Development for the lighter, racing-focused brother of the standard IS-F started in 2009. Extensive carbon fiber bodywork and polycarbonate windows among other unique specifications cut nearly 661 pounds of weight; there’s a racing suspension tuned to emphasize control over speed, specialized cooling and exhaust and a unique frameless construction roll cage. Yet for all that’s visually different, under the hood the garish whip is remarkably similar to the roughly 11,000 IS-Fs sold to date. The 416 hp, 5.0 Liter V8 engine is the same, as is the transmission.

Getting behind the wheel of the orange-clad monster provides a pure racing experience. Squeezing past the roll cage and into the rigid racing bucket seat sets a tone that can intimidate your typical freeway speeder. The barren interior, filled with the faint smell of engine, is a far cry from the supple ergonomics of a traditional Lexus. Then there’s the noise. Before we stepped on the gas to move into start position the professional driver in the passenger seat quickly reviewed the hand singles of stop, speed up and slow down. The roar of the engine was hard to speak over even at idle. There was no way commands could be heard inside once out on the track. The same thing went for our howls of glee.

FUJI SPEEDWAY

Fuji Speedway, named for its fortunate position at the foothills of Japan’s most iconic natural landmark, Mt. Fuji, is technically located in Oyama, roughly an hour’s drive from the heart of Tokyo. Like all great tracks, its esteemed position as a temple for speed is born from a tumultuous history of racing triumphs and tragic disasters. The course was originally developed as a high-banked super speedway to hold the Japanese equivalent of NASCAR racing, but a lack of funding soon forced the project to convert to a road course. The course opened for the first time in 1965 quickly developed a reputation for extreme speed and danger, thanks to the inclusion of the one of the longest track straightaways in the world (0.93 miles), as well as the infamous Daiichi banked curve, the only remaining remnant of its original super speedway aspirations.

After the orphaned curve led to double fatality in 1974, the layout of the track was changed. The modifications were sufficient to bring the first Formula One race to the island of Japan at the end of the 1976 season — a world championship battle between James Hunt and Niki Lauda in terrible rainy conditions that is now the stuff of legend. The track’s second F1 race in 1977 left another deep impression on the racing world, this time from a crash by Gilles Villeneuve that killed two spectators, causing F1 to withdraw from the track. It would be 30 years until the elite racing league returned to the venue, but in the interim the course still gained prominence as a national motoring destination for drivers of all stripes, hosting enthusiast events, sports car racing and several FIA World Sportscar Championships.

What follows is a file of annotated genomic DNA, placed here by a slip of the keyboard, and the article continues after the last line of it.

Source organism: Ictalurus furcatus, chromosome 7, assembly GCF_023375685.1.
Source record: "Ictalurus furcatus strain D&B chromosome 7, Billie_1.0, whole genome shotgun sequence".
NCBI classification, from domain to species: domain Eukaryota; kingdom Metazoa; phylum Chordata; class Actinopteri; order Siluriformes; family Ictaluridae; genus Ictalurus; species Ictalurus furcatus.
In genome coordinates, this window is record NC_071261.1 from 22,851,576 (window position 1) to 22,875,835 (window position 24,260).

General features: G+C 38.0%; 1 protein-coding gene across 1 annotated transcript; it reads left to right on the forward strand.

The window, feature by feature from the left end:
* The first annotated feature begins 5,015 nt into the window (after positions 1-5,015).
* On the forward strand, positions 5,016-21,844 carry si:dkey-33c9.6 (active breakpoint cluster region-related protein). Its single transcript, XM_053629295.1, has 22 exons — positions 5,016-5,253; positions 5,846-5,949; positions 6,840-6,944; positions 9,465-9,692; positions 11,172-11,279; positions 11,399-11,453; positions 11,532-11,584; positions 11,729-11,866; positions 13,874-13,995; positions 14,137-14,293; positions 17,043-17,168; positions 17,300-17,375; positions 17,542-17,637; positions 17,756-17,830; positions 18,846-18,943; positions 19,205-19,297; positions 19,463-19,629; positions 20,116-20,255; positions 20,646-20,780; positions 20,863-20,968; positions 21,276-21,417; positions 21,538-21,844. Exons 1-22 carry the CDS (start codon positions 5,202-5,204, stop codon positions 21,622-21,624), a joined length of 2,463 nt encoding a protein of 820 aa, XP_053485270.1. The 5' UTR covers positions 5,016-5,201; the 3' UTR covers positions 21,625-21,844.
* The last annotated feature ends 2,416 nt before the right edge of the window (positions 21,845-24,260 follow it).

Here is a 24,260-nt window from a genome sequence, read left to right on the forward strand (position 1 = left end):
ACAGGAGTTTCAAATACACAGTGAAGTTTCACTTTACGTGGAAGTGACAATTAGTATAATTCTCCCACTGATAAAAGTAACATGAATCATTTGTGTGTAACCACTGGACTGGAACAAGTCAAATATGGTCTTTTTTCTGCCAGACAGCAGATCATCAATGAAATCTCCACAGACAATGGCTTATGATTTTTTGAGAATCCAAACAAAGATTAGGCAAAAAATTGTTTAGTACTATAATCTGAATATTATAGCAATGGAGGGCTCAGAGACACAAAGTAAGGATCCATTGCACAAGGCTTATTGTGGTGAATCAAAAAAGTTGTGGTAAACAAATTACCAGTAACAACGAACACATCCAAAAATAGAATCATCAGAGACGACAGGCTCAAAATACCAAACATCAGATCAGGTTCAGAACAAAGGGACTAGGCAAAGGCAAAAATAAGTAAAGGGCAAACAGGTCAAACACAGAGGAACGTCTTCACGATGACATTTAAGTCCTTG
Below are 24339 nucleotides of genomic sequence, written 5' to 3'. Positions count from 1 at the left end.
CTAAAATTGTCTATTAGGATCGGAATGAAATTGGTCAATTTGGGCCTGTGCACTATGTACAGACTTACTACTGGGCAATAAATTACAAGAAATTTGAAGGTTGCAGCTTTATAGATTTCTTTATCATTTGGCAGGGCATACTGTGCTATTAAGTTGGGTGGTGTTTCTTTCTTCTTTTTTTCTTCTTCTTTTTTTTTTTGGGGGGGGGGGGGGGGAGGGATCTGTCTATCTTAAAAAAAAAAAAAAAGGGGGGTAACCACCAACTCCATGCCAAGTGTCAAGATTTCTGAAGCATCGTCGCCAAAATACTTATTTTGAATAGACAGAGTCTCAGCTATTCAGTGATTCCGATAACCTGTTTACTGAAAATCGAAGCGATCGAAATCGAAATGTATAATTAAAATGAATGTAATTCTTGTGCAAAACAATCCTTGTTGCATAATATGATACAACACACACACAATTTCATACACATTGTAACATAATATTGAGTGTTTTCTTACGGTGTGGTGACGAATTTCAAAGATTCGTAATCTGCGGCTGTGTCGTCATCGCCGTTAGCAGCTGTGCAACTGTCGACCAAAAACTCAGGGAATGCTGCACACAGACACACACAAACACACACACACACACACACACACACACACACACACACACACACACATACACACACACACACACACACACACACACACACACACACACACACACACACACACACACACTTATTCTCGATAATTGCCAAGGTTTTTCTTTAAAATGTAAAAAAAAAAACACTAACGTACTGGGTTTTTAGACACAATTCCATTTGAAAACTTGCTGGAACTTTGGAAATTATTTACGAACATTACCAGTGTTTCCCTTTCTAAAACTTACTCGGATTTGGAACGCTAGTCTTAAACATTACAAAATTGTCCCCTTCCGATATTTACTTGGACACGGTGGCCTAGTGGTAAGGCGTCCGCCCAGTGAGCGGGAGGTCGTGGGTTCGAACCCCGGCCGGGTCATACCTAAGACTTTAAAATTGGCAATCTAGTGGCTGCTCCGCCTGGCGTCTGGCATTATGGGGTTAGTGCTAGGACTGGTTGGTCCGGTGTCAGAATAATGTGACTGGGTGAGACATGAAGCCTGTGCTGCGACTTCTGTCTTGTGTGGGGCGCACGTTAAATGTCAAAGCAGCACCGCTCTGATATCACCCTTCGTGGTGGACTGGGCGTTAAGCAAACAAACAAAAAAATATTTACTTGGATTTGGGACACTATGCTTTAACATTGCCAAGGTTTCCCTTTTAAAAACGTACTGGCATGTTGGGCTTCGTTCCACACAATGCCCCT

Toyota acquired Fuji Speedway in 2000 and in 2003 stood watch over a major re-profiling of the track based on Herman Tilke’s design. The goal was to blend the course’s distinguished curves with a more modern feel while also increasing safety. The changes once again returned the facility to F1 standards, while also transforming Fuji into an ideal proving grounds for Lexus’s entire performance line.

Slamming on the accelerator immediately proved the spartan cabin wasn’t purposeless. We reached triple digits nearly instantaneously after leaving the pit road and gave thanks to the harness for keeping our vital organs in check. It was after taking the first turn firmly in control that the words of the briefing engineers resurfaced in our ears. Driving the CCSR was easy. Too easy. The pure sense of power was intoxicating — as were the fumes.